Lehman Caves is the most famous of Great Basin National Park's caves, but there are actually more than 40 caves in the park. One of these wild caves is accessible with a cave permit. All other wild caves are closed to the public.
White-Nose Syndrome (WNS) is a fungal disease that has killed more than 1 million bats in the U.S. and Canada. WNS is named for the white fungus that grows around infected bat's faces and other body parts. It was first documented in the winter of 2006-2007 in upstate New York and has since spread as far west as Oklahoma and as far south as North Carolina. White-nose syndrome has been linked to the fungus Geomyces destructans and results in bats exhibiting abnormal behavior during winter months such as flying during the day and clustering near entrances. In some hibernacula (caves or mines where bats spend the winter) 90 to 100 percent of the bats have died. This epidemic has been called one of the greatest wildlife disasters in our nation's history. Bats make up over 20% of the mammal species on Earth and save the U.S. agricultural industry over 3 billion dollars a year in pest-control services.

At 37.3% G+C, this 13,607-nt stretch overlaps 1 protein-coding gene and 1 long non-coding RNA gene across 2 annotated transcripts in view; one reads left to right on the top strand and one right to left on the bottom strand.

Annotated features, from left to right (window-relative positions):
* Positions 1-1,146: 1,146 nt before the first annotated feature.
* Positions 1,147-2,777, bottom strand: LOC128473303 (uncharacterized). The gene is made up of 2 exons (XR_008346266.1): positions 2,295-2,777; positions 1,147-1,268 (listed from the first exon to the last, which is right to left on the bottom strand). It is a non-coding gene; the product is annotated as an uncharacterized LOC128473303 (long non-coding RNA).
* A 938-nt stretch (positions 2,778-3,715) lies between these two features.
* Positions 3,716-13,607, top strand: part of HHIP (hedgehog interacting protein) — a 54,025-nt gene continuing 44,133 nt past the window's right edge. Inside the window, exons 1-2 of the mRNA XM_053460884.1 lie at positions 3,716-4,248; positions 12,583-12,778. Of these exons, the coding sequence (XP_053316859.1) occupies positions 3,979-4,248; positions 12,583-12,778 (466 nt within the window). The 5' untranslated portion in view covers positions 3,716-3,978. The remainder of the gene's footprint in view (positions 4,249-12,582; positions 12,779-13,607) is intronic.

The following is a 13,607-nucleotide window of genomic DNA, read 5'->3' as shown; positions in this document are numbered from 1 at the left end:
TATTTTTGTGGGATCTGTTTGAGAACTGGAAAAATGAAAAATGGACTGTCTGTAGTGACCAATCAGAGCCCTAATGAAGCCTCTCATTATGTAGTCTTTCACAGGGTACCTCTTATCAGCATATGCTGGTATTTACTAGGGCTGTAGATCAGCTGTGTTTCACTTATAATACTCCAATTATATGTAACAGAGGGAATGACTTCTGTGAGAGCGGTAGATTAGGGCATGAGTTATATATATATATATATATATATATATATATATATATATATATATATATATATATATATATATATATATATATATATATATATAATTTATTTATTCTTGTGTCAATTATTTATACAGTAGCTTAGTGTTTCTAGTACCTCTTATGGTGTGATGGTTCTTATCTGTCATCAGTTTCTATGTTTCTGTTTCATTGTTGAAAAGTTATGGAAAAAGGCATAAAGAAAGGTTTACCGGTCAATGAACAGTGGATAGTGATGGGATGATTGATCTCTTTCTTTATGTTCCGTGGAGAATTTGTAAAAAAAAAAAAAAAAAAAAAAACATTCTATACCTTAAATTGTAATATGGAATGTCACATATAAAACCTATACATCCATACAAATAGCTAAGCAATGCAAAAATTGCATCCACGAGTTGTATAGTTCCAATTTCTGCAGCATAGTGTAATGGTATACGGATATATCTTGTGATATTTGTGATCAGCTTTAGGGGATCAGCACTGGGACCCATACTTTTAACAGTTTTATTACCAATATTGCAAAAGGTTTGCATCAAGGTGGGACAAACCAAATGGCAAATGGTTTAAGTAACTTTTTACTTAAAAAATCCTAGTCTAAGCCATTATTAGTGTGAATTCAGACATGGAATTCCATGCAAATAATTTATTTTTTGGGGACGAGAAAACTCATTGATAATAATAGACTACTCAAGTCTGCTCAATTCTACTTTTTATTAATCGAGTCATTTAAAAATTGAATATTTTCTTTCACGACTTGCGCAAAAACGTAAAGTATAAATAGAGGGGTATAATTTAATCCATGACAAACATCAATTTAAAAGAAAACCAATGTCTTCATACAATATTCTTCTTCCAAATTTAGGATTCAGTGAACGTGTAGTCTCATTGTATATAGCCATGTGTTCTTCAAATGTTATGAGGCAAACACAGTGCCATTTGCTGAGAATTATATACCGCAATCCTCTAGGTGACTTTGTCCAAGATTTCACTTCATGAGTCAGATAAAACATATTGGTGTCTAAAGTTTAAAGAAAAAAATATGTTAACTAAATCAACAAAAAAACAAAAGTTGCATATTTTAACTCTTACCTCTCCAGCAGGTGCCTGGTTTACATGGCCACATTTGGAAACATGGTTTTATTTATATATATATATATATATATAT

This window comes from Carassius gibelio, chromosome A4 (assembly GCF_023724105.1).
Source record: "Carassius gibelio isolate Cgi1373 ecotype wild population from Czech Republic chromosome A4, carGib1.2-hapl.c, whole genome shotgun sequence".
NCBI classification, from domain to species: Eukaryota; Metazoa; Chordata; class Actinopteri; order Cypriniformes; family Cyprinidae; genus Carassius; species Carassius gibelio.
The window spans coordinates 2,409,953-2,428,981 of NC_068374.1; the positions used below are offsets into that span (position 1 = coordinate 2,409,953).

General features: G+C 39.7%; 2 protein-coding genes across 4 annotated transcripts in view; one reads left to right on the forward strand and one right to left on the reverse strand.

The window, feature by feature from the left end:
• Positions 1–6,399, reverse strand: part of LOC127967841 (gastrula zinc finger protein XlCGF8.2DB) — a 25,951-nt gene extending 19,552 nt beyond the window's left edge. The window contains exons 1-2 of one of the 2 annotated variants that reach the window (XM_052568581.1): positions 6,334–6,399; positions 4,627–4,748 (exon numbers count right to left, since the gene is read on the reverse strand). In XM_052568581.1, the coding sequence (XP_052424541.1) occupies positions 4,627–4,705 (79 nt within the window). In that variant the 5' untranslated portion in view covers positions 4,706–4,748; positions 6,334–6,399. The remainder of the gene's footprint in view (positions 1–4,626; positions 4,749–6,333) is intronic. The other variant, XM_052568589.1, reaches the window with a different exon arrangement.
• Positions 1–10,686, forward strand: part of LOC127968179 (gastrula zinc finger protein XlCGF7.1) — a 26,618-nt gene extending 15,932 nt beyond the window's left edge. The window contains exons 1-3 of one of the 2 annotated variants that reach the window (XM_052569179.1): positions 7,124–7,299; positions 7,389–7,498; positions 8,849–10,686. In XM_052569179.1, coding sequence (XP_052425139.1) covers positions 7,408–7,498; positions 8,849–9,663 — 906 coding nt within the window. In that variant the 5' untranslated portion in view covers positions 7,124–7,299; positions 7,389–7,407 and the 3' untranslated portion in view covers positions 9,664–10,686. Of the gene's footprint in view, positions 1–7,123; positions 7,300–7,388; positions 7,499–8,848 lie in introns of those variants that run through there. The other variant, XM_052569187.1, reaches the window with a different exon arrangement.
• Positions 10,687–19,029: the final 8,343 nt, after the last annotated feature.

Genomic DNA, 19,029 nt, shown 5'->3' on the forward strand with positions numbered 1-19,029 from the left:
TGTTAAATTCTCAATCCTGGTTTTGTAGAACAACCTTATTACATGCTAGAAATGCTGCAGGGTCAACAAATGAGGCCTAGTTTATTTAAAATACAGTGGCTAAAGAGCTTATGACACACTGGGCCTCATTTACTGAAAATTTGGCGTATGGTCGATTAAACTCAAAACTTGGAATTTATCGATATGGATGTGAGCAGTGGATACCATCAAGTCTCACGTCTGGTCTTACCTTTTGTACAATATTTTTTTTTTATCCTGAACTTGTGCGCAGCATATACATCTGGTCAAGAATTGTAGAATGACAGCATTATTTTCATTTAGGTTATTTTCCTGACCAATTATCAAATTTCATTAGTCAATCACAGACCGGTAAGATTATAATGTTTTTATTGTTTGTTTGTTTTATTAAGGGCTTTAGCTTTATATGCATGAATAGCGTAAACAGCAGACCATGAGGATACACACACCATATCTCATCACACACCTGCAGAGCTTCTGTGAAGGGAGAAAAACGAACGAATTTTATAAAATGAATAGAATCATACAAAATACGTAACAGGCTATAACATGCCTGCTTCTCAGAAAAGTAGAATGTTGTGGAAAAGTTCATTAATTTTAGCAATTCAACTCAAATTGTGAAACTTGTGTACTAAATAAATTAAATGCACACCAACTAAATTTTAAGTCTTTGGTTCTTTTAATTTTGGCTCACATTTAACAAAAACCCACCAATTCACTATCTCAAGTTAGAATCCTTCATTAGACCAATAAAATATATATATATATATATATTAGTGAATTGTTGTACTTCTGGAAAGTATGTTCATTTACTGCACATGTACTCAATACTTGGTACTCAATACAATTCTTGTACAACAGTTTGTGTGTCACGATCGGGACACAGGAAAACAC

One wild cave, Little Muddy, will remain open each winter from October 1st to April 1st for those who can demonstrate cave conservation ethics, experience caving, and certify that their equipment is clean and disinfected.
As new information about both WNS and Geomyces destructans comes to light, Great Basin National Park will be implementing new decontamination and monitoring procedures, as well as other required guidance, as it becomes available. The park has also committed to reviewing the entire White-Nose Syndrome Response Plan, including cave closures, in three years time. Please work with us to protect our bats and their habitat.